The Best Sitcoms Ever | Reader's Digest

The Best Sitcoms Ever

The top sitcoms: more than just a laugh.

from Reader's Digest | September 2004

Night Court (1984-1992) The blue jeans and sarcastic wit of adjudicator Harry Stone alarmed a staff that was nearly as odd as the nightly parade of malefactors — a tall, shaven-head bailiff, a chain-smoking matron, a perky clerk, a couple of sexy DAs. Their internecine strife went on unabated, and viewers rightly judged it to be hilarious.

The Golden Girls (1985-1992) Four single women of a certain age created sparks when they all moved into a home in Miami. The comic chemistry between Bea Arthur, Betty White, Rue McClanahan and Estelle Getty showed the world that the years of Social Security were more social than secure, and more colorful than a sunset.

Married…With Children (1987-1997) It shouldn’t have been hilarious. After all, what’s comic about a dyspeptic shoe salesman, his indolent wife and their kids who seem incurious about everything — except sex, of course? Yet somehow, largely because of the acting (by Ed O’Neill and Katey Sagal) and the audacious situations, the show kept viewers diverted for ten years.

Murphy Brown (1988-1998) As the title character on a TV newsmagazine, Candice Bergen was the sharp-tongued reporter who went everywhere — including the Betty Ford Clinic. Initially, network executives weren’t so sure about what they had on their hands. But Diane English, the show’s creator, held firm. “She insisted on ‘Mike Wallace in a dress,’ ” Bergen recalls, “and that’s what she got.” With the help of a mirthful cast Murphy Brown became a household word, especially when Vice President Dan Quayle took her to task for having a baby out of wedlock. “I guess he and I will be linked forever in the textbooks,” says Bergen.

“In the end, the show lasted ten years and to tell you the truth I still miss that outspoken lady very much.” — Candice Bergen

Roseanne (1988-1997) No utopian ’50s here. An overweight, unglamorous but fiercely loyal couple, the Conners (Roseanne Barr and John Goodman) met everything from rebellious kids to mortgage payments. Humor in the Conner house was sarcastic, tough and ruthless, but the bond of affection was as unbreakable as it was uproarious.

Seinfeld (1990-1998) Successful stand-up comic Jerry Seinfeld played himself as struggling stand-up comic, abetted by his hyperneurotic pal George, his goofy entrepreneurial neighbor Kramer, and his ex-girlfriend and platonic chum Elaine. This “show about nothing” actually turned out to be a substantial hit, with hip performances by an expert quartet.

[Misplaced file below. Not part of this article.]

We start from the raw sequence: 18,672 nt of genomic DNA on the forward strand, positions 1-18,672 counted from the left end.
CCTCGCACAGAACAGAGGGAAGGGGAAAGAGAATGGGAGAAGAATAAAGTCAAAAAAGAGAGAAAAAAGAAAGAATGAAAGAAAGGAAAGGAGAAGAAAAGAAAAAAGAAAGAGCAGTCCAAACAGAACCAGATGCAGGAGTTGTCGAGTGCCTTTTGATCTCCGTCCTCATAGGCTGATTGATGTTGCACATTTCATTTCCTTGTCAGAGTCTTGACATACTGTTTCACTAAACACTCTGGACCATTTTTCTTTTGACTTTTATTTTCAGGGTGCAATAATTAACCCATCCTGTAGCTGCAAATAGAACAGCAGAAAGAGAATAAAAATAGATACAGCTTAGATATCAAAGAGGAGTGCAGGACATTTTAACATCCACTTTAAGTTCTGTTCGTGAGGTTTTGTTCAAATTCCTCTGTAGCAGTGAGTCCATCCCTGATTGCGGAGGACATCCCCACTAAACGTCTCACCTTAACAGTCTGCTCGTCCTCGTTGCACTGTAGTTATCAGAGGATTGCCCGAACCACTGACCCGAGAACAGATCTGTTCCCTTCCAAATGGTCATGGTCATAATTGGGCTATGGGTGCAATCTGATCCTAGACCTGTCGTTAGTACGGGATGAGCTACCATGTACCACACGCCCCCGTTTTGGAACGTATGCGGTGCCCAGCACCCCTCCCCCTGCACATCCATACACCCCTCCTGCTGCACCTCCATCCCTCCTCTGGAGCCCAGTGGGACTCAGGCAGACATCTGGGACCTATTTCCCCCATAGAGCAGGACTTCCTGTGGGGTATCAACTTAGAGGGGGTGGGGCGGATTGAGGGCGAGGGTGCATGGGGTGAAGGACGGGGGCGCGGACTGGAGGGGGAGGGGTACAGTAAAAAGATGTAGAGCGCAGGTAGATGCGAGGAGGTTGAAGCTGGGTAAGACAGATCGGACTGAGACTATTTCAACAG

The Simpsons (1989- ) One of the longest-running cartoons in history follows the follies of bulbous Homer and Marge Simpson and their children, Bart, Lisa and Maggie. With a powerful combination of imagination, love and lunacy, the program proves that when nothing is sacred, everything is funny, including politics, celebrity and the nuclear family itself.

Frasier (1993-2004) After an excruciating divorce, Cheers’ elegant therapist returned home to heal — only to reopen old conflicts with his rival shrink brother and rough-edged ex-cop Pop. Stage veterans John Mahoney, David Hyde-Pierce, Jane Leeves and Peri Gilpin kept the jousting quick, sophisticated and, at times, painfully honest.

Friends (1994-2004) One of the most popular sitcoms in history focused on six twenty-somethings finding their way in New York City. From the neat freak to the womanizer to the single mom to the folk singer to the paleontology prof, all were bright and attractive, with light plights and witty solutions.

Spin City (1996-2002) Before “West Wing,” Michael J. Fox and Barry Bostwick provided an acerbic peek behind the scenes of American politics. The City’s mayor was long on image but short on acumen. The diminutive deputy mayor was just the reverse, and he went to frantic, farcical lengths each week to give his boss’s errors a positive twist.

Everybody Loves Raymond (1996- ) Ray Barone is a prosperous, well-married sportswriter living on Long Island. Sounds like a prescription for Happily Ever After — except for Ray’s parents, who like to barge in unannounced, his sardonic cop brother likewise, plus some colleagues and neighbors whose motto is “Why have it simple when you can have it complicated?”

Will & Grace (1998- ) They’re more than friends, yet less than lovers. As it happens, he’s gay and level-headed; she’s straight, nutty and needy. Without preaching, this odd couple manage to vividly illustrate the contemporary values of acceptance — and even empathy.

Curb Your Enthusiasm (2000- ) The first “realticom” is unscripted, autobiographical and shot on authentic locations. As if in a home movie gone bad, Seinfeld co-creator Larry David stars as himself, quarreling with his closest friends, claustrophobically trapped in a lifestyle he can neither take nor leave. David’s deadpan delivery and reckless candor make the show an extra-edgy hoot.